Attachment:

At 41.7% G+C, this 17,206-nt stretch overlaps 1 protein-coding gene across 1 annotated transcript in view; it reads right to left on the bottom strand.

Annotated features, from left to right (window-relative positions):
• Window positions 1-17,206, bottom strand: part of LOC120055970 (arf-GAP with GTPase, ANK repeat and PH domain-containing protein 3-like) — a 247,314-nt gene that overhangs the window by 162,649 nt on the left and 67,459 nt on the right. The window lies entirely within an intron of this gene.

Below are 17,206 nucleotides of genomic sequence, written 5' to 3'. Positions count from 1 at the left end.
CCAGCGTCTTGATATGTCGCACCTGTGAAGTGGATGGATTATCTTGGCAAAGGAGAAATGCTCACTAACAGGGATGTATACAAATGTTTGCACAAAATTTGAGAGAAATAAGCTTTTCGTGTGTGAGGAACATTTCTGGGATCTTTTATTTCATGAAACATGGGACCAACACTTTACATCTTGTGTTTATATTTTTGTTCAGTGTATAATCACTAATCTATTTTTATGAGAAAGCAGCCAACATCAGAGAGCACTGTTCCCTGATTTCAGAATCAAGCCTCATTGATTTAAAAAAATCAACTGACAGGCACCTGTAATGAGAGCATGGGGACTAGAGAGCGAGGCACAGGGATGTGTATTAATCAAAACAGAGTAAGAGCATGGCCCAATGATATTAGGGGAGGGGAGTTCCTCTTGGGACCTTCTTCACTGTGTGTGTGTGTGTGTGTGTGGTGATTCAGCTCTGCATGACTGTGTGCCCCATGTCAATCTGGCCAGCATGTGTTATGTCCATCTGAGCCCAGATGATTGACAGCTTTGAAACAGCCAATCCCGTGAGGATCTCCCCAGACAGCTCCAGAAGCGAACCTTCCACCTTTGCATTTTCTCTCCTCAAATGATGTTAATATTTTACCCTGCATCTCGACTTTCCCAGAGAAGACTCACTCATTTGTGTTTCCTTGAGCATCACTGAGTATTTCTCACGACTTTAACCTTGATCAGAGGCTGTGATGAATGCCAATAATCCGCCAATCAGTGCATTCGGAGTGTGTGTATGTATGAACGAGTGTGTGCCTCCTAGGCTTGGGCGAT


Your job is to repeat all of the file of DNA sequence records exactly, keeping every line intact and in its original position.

At 41.7% G+C, this 17,206-nt stretch overlaps 1 protein-coding gene across 1 annotated transcript in view; it reads right to left on the bottom strand.

Annotated features, from left to right (window-relative positions):
• Window positions 1-17,206, bottom strand: part of LOC120055970 (arf-GAP with GTPase, ANK repeat and PH domain-containing protein 3-like) — a 247,314-nt gene that overhangs the window by 162,649 nt on the left and 67,459 nt on the right. The window lies entirely within an intron of this gene.

Below are 17,206 nucleotides of genomic sequence, written 5' to 3'. Positions count from 1 at the left end.
CCAGCGTCTTGATATGTCGCACCTGTGAAGTGGATGGATTATCTTGGCAAAGGAGAAATGCTCACTAACAGGGATGTATACAAATGTTTGCACAAAATTTGAGAGAAATAAGCTTTTCGTGTGTGAGGAACATTTCTGGGATCTTTTATTTCATGAAACATGGGACCAACACTTTACATCTTGTGTTTATATTTTTGTTCAGTGTATAATCACTAATCTATTTTTATGAGAAAGCAGCCAACATCAGAGAGCACTGTTCCCTGATTTCAGAATCAAGCCTCATTGATTTAAAAAAATCAACTGACAGGCACCTGTAATGAGAGCATGGGGACTAGAGAGCGAGGCACAGGGATGTGTATTAATCAAAACAGAGTAAGAGCATGGCCCAATGATATTAGGGGAGGGGAGTTCCTCTTGGGACCTTCTTCACTGTGTGTGTGTGTGTGTGTGTGGTGATTCAGCTCTGCATGACTGTGTGCCCCATGTCAATCTGGCCAGCATGTGTTATGTCCATCTGAGCCCAGATGATTGACAGCTTTGAAACAGCCAATCCCGTGAGGATCTCCCCAGACAGCTCCAGAAGCGAACCTTCCACCTTTGCATTTTCTCTCCTCAAATGATGTTAATATTTTACCCTGCATCTCGACTTTCCCAGAGAAGACTCACTCATTTGTGTTTCCTTGAGCATCACTGAGTATTTCTCACGACTTTAACCTTGATCAGAGGCTGTGATGAATGCCAATAATCCGCCAATCAGTGCATTCGGAGTGTGTGTATGTATGAACGAGTGTGTGCCTCCTAGGCTTGGGCGAT